big dataAs public sector information data sources and initiatives have proliferated over the last years, linking and combining datasets has become one of the major topics for information managers of SMEs. Due to the massive growth of available data, conventional methods of data integration are bound to fail while the complexity of processes within organisations ask for more agile options to link and mash-up data in a qualified way. Availability and matching of diverse data sources become more crucial and therefore the need for standards-based tools for the information management of SMEs is growing.
In most cases public sector information is not published in a machine-processable format that would allow data re-users from the private sector to automate combining public data with proprietary data sources. In exacerbation to this situation, many public organisations provide open data as unstructured documents or reports, thus making the effort and cost of linking and utilizing this information unbearable for SMEs. The vast majority of Public Data sources do not provide the datasets in a standard format which would support true semantic enrichment and interlinking of data (such as RDF). The very few Public data initiatives that do follow the Linked Data Paradigm mostly focus only on the metadata for the discovery layer of the datasets, therefore leaving the significant value of analysing and linking the actual information contained in the data itself by large unexploited.
During the last years, significant research activities have appeared that focus on industrial relevant scenarios, such as the LATC and the LOD2 projects that aim to contribute highquality interlinked versions of public semantic web datasets and promoting their use in new cross-domain applications by developers across the globe. In the context of these efforts and emerging tools, while there is considerable support for linked data in other issues, such as storage (Virtuoso, MonetDB), linkage (Silk Framework), discovery and publishing (SPARQL standard) and even visualisation of RDF graphs (Gephi, Cytoscape), there are very limited options for renovating existing data into Linked Data. Currently available solutions either support specific structured data formats, such as spreadsheets (XLWrap) and relational databases (D2R, Triplify) or provide RDF representations of data for specific sources (DBpedia). Lastly, most existing work related to exploring and visualizing RDF is limited on concrete domains and datatypes and is mainly focused towards academic researchers that are familiar with the semantic web technologies.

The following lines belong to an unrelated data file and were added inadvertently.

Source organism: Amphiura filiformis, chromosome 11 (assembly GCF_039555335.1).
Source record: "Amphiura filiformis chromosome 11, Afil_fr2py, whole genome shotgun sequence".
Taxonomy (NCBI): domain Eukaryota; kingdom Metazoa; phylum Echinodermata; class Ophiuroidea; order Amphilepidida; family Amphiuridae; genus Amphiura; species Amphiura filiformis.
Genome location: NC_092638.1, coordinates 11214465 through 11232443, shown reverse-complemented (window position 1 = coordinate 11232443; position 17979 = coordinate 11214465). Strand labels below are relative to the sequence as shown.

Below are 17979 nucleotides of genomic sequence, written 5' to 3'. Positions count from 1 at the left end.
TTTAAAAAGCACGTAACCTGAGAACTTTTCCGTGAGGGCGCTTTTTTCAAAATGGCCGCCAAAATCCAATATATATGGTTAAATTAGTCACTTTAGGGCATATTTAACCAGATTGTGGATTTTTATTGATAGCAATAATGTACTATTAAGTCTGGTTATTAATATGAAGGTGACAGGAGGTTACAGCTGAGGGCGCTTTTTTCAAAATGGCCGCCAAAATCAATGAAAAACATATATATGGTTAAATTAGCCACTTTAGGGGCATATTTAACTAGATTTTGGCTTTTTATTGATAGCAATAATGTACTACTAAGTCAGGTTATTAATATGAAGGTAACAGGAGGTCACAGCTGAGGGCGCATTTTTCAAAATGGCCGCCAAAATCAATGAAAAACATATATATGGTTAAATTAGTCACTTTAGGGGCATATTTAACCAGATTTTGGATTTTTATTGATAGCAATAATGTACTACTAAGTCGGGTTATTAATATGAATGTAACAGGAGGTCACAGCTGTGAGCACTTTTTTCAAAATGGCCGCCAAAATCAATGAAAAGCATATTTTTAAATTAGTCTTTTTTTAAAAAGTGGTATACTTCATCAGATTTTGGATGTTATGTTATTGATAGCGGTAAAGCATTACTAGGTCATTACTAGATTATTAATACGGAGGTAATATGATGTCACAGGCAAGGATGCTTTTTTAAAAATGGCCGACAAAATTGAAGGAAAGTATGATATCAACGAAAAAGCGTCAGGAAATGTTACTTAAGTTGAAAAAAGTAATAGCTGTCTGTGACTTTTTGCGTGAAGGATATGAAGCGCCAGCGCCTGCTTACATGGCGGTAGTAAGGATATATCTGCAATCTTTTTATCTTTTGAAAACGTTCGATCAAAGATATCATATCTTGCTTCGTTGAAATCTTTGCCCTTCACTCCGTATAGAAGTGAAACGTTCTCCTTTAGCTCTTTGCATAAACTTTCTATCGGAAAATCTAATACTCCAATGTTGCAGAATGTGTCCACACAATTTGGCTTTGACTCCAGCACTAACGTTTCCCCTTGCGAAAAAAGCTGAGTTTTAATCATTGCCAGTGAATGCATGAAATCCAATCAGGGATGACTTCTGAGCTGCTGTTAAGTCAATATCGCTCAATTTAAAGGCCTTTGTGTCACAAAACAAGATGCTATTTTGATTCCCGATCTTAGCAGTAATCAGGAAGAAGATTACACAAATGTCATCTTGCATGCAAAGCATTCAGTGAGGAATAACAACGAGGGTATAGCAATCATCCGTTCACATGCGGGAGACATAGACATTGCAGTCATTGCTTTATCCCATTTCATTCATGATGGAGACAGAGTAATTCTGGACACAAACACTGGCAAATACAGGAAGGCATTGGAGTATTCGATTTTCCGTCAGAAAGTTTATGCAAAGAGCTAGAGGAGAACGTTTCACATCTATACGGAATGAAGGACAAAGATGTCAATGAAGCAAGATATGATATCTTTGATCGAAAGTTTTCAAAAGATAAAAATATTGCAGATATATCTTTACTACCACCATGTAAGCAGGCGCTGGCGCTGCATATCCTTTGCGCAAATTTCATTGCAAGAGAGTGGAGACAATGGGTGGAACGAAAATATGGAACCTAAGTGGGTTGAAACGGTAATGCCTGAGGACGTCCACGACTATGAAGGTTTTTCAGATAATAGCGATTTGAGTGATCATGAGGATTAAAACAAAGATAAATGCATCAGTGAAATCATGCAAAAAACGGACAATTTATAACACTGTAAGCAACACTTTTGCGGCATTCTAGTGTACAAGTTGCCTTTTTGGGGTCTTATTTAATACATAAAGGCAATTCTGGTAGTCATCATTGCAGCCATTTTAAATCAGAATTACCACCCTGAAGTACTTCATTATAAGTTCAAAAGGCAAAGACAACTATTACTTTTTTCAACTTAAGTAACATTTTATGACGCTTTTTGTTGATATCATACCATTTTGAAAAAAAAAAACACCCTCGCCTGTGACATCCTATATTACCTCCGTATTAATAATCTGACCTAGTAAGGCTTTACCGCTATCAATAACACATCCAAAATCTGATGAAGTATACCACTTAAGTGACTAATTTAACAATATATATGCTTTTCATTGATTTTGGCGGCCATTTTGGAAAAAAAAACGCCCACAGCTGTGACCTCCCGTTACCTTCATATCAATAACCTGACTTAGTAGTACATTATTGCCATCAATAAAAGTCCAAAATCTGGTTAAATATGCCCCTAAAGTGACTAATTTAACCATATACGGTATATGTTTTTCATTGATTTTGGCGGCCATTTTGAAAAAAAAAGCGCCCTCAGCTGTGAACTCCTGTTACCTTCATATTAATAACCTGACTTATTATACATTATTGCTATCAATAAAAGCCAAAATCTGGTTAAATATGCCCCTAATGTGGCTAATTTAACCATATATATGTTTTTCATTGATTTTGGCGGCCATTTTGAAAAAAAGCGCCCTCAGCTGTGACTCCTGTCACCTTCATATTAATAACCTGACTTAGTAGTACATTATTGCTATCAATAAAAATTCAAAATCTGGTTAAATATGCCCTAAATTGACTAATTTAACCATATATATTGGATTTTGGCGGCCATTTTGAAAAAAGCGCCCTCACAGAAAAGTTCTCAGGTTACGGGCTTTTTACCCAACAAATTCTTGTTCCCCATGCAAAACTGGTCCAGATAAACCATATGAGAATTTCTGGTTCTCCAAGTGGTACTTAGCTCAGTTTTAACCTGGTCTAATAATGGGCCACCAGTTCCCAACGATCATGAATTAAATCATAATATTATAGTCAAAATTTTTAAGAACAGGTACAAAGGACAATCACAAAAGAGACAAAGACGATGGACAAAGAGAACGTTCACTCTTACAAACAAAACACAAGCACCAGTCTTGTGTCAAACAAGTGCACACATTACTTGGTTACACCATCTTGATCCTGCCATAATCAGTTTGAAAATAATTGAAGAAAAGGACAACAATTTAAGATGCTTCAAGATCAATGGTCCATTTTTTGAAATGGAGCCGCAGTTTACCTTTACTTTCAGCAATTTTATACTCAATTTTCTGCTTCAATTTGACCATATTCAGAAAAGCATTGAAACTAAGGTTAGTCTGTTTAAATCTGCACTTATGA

In this context, a unified solution for transforming and renovating existing data sources, regardless of the original data format, would greatly enhance the ability of public organisations to provide usable, machine-processable linked data, while offering SMEs the opportunity to combine and link existing public sector information with privately-owned data in the most resourceful and cost-effective manner. Towards this direction, however, there is also a strong need for supporting consumers unfamiliar with the linked data paradigm through interfaces that hide the underlying complexity and allow the re-use of existing software apps and database management systems.